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Shakespeare and Stratford

William Shakespeare in Stratford-upon-Avon

Splitting Time

From the late 1580s, William Shakespeare started to divide his time up between Stratford-upon-Avon and London; his family and professional lives.

Shakespeare’s wife and children remained in Stratford and he made most of his financial investments in his home town. This certainly suggests that he cared about their (and his) comfort and status in Stratford.

His first significant investment came in 1597 with the high profile purchase of a large family home in the centre of town, known as New Place.

New Place was a considerable dwelling and gave Shakespeare and his family an impressive social status. This was to be his family home and could have offered him the focus he needed to be a full-time writer.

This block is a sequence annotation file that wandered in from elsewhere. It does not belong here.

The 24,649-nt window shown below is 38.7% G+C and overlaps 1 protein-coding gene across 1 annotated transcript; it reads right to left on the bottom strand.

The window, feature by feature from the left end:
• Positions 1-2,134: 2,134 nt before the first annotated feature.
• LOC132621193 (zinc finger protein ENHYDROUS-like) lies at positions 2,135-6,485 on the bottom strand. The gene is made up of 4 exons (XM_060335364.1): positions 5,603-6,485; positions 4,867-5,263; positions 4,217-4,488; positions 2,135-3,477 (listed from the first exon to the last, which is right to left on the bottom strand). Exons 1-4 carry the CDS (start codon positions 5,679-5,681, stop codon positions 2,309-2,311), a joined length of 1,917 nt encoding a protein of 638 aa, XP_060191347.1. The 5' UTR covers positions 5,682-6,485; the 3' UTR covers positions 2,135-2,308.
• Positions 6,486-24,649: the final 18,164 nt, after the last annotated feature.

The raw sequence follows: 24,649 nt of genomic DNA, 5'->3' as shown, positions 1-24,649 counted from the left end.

And this our life, exempt from public haunt, / Finds tongues in trees, books in the running brooks, / Sermons in stones, and good in everything.

— As You Like It, Act 2, Scene 1

Shakespeare's Commute

Shakespeare was only ever an intermittent lodger in London, and there are very few references to him there between 1604 and 1612. There were good links between Stratford-upon-Avon and London, so Shakespeare probably commuted to and fro when he had to (a journey that would have taken about three days).

Shakespeare’s other investments in Stratford-upon-Avon included an estate of 107 acres of land in the open fields of Old Stratford, which he purchased in 1602 for £320, a considerable sum of money in the Elizabethan era.

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